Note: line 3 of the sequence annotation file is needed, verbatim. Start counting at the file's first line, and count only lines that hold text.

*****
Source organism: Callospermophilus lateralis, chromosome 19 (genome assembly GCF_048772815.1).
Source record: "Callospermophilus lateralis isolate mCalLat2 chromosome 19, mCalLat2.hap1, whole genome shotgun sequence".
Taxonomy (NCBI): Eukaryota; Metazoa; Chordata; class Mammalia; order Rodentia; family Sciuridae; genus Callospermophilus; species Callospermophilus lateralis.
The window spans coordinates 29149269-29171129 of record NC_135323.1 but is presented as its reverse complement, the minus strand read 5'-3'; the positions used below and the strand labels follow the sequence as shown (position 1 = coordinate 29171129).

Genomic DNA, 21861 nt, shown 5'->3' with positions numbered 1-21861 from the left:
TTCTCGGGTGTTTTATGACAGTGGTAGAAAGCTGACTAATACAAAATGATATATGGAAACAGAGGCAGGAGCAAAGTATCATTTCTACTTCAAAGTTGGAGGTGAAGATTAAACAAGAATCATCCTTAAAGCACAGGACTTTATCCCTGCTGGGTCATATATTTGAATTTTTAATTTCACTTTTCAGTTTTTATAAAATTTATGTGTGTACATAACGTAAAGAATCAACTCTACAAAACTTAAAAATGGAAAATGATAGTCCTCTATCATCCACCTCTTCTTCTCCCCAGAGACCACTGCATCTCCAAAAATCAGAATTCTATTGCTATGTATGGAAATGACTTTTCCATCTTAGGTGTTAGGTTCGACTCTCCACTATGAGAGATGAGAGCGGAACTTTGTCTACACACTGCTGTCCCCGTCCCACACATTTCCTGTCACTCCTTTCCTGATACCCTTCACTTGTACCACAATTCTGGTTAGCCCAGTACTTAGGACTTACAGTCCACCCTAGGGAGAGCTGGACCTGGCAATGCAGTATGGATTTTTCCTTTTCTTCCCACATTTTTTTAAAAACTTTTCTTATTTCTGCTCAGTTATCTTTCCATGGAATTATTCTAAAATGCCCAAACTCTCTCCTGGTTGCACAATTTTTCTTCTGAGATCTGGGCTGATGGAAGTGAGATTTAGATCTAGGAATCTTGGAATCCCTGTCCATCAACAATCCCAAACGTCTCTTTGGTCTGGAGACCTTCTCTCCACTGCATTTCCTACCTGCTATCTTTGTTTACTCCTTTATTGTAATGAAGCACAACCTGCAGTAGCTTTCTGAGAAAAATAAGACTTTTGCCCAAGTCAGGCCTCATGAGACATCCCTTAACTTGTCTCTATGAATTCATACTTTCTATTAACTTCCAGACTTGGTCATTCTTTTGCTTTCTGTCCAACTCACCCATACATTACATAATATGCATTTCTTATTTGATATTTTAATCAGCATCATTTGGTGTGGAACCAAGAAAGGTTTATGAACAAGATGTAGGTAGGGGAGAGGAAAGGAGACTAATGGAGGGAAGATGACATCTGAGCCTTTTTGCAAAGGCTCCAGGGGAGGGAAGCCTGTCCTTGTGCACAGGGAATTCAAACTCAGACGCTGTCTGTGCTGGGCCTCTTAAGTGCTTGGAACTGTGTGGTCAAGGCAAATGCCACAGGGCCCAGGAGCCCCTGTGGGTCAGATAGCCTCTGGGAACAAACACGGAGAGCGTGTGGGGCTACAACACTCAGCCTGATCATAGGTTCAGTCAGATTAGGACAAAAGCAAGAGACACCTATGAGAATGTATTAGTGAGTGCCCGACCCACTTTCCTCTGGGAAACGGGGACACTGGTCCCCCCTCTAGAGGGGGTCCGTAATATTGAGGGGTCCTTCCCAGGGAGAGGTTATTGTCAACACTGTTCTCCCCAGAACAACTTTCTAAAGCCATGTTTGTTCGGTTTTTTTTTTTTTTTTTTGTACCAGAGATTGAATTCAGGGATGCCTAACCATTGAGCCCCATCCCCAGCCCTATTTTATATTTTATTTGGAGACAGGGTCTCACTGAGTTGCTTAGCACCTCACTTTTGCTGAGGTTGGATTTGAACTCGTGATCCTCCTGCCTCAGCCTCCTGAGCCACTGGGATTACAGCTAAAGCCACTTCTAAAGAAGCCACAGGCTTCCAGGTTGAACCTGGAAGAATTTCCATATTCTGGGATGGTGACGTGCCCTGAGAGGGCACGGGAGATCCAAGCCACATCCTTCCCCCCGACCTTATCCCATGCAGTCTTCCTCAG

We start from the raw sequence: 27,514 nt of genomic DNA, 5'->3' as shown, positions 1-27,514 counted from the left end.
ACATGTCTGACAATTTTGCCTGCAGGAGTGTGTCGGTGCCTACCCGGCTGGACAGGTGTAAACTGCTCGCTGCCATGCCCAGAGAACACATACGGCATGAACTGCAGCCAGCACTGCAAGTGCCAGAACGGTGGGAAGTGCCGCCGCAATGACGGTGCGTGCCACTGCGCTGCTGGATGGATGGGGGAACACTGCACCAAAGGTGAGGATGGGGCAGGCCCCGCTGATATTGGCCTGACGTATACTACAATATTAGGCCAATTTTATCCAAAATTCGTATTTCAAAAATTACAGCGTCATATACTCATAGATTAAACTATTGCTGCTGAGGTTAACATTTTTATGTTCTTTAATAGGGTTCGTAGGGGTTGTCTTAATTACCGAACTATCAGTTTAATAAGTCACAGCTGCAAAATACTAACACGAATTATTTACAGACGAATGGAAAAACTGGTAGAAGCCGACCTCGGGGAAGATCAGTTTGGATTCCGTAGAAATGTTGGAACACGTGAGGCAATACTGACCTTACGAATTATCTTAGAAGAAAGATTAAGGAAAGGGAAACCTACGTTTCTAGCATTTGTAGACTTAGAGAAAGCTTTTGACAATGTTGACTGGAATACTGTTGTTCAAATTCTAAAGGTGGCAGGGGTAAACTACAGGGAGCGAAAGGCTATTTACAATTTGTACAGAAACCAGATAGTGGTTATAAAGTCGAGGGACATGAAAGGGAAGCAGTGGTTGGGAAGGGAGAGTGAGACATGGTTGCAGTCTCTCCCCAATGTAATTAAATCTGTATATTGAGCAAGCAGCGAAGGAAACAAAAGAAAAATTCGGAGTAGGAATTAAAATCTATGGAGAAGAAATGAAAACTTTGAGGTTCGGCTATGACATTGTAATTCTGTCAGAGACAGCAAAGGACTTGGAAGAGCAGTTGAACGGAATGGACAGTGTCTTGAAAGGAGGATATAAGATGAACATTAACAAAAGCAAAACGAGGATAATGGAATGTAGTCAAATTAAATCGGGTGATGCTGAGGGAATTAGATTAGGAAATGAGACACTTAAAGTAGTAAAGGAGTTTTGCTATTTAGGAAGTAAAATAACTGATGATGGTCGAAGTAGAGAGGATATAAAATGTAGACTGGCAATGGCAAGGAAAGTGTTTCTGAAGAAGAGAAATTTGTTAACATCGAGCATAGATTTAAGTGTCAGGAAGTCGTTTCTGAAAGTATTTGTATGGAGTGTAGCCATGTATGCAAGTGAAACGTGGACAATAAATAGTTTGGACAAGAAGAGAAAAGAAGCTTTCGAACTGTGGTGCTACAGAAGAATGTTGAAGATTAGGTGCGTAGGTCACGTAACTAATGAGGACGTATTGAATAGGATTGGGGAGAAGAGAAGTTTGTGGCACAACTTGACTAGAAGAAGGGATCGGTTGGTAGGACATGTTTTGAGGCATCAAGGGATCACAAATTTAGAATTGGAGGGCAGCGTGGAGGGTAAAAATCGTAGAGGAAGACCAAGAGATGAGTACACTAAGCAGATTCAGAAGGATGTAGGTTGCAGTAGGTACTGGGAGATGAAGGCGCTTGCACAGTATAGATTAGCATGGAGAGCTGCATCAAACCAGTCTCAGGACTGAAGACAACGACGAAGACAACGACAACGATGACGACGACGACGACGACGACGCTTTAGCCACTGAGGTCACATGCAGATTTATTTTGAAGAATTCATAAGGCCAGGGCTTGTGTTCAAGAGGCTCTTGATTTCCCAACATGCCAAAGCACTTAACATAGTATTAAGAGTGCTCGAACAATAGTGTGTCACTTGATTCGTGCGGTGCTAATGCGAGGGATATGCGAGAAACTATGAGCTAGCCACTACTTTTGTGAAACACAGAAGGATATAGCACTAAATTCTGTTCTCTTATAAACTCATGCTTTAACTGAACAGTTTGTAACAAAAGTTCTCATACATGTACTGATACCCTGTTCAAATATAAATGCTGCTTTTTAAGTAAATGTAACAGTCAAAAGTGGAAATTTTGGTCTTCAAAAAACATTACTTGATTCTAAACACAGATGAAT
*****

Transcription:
Taxonomy (NCBI): Eukaryota; Metazoa; Chordata; class Mammalia; order Rodentia; family Sciuridae; genus Callospermophilus; species Callospermophilus lateralis.